Gemma Hirst

Review: COAL at Dance City

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Whenever I go to see a performance that is based on the history of mining, I am always sceptical of what else you can do to a story that is so poignant with the North East. With performances such as Pitmen Painters and Billy Elliot, I wonder what other stories can be told through a live performance.

Gary Clarke attempts a dance piece – COAL – as a response to his upbringing in the working class mining village of Grimethorpe, South Yorkshire.

It focuses on the lives of the miners and the struggles that they had to go through during the working day.

Clarke highlights the labour intensive work that the miners had to do through several dance sections. It hits home of the risks and pressures that miners had to deal with.

As the set and lighting of the performance is dark and smoky, it feels as if you are really there with the miners enduring the same experience that they are going through.

There is live music being played by the NASUWT Riverside Brass Band which sets the scene and almost feels as if we have been brought back to the 1980’s. I enjoy the music being played and it makes me feel proud to be a North East lass.

A little worried about how the mining industry can be conveyed through dance, the choreographer manages to have a clear voice and narrative to the piece.

Yet at times the story is lost through the politics and often felt like propaganda rather than dance. Especially in the sections where we see Margret Thatcher (Eleanor Perry) perform a solo and the miners group sections, with a backdrop of archived footage from the miners’ strike, the politics of the miners is rammed down my throat.

The dancers wear costumes that are fitting to the history and the characters they are portraying, I feel that the mining history isn’t taken seriously and portrayed through theatrical farce.

As we see Thatcher with over the top hair and bucked teeth, miners sweating and covered in coal and the wives over exaggerating their sorrow, it almost feels like a comedy instead of a serious story portrayed through dance.

COAL has a clear narrative to it and it does tell a story that audiences can relate to; it certainly captures memories of what it was like to live during that time.

Proving that I was right to be sceptical, perhaps dance is the wrong art form to tell a story as powerful as this and we are best to leave it to the dancing miners and working class artists.

COAL is on at Dance City on April 30.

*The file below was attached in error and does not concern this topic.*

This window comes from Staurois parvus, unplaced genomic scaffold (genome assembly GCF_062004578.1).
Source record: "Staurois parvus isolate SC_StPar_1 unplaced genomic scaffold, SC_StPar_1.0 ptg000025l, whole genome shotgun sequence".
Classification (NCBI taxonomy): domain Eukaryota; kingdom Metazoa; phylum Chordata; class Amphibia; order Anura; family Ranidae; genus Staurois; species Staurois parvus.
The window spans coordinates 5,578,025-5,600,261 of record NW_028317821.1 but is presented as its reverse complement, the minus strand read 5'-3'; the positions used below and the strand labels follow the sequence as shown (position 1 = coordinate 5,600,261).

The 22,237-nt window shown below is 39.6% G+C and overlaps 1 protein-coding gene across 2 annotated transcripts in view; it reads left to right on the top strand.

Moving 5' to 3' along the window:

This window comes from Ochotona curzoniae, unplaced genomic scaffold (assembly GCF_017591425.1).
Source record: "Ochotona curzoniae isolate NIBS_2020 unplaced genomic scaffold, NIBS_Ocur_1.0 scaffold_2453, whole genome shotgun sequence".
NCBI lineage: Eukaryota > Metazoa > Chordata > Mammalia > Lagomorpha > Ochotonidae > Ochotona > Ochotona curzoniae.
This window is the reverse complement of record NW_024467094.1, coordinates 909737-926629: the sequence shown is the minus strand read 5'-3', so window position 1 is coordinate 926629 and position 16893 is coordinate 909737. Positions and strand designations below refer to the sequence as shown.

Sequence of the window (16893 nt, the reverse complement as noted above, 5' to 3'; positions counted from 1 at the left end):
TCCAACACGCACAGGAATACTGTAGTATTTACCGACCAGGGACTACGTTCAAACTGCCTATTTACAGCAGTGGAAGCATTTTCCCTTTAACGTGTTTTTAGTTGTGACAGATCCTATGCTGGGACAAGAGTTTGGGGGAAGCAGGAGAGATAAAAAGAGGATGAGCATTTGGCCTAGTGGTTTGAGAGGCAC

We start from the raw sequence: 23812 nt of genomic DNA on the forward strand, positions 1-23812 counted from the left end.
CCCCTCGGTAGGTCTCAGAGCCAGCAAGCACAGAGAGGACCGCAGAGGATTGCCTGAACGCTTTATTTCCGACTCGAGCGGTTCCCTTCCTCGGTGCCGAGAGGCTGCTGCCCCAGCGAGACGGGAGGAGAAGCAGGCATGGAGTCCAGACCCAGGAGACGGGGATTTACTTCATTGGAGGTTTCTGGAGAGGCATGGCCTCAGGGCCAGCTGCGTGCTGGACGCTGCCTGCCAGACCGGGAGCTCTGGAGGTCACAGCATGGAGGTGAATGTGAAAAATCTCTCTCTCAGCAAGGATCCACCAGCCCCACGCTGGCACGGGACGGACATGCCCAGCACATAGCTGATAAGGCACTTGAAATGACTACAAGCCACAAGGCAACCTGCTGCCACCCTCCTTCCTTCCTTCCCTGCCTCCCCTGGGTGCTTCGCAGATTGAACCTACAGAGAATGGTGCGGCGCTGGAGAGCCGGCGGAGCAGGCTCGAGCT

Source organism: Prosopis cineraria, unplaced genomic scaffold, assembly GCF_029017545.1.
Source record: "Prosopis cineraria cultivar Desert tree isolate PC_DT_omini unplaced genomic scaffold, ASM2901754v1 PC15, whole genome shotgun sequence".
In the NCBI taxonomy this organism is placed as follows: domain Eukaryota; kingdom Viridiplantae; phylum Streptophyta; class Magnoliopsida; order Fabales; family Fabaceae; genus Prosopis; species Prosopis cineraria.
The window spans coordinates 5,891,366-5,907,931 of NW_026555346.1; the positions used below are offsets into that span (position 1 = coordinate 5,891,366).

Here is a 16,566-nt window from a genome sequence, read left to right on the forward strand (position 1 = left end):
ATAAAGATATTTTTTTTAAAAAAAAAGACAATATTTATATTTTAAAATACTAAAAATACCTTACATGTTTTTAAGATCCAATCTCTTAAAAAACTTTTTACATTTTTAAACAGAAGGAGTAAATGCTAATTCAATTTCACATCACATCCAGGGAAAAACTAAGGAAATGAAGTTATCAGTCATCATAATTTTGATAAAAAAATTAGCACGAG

For more information, click here.

2 Responses to Review: COAL at Dance City

  1. Lewis 13th June 2016 at 3:02 pm

    Not only is this review badly constructed/written (it’s hypocritical, confused and all-in-all clumpy ‘journalism’), it does not accurately reflect the performance. I saw both shows at Dance City and to suggest that it feels like comedy is simply wrong. I would highly recommend that you continue your studies and pay particular attention to the definition of farce. This show was not farcical. To suggest that dance is an art form that is not capable of relating powerful stories is naive. You, young lady have a lot to learn.

  2. Gary Clarke 9th June 2016 at 8:59 pm

    Dear Gemma. I never really reply or pay attention to critics comments on my work, but your review certainly needs a response. I firstly need to clear up, as you clearly state in your opening statement that I am from and proud to be a working class artist having grown up and still live in Grimethorpe, which, if you would have done your research, is a very working class mining village, however in your closing statement, you say I should leave the subject matter to working class artists? Forgive me for feeling confused, offended and wonder how any times you actually read your review before publishing, not many, otherwise I am sure you would have seen this vital error in your writing. You also state that you had the politics rammed down your throat…I would like to ask how old you are and what connection you have to the industry!? If any, you will see that what I put infrot of an audience is purely what happened and if the Orgreave Truth and Justice Board saw your comment they would be outraged. I am telling te are out from the miners side, which is why you feel this is properganda. I grew up in the 80’s during the strike and felt the effects then and still now, so yes, my story is one sided. And I’m proud of that. As for the comedy element. You just be one of few people that thought the show was funny. Most people leave feeling sad and ashamed at what has happened to our working classes. I am not quite sure how long you have been reviewing work, or indeed, if you know how to talk about it, but please don’t write in this way and not expect a response. If you would like to discuss this further, I would be more than happy to.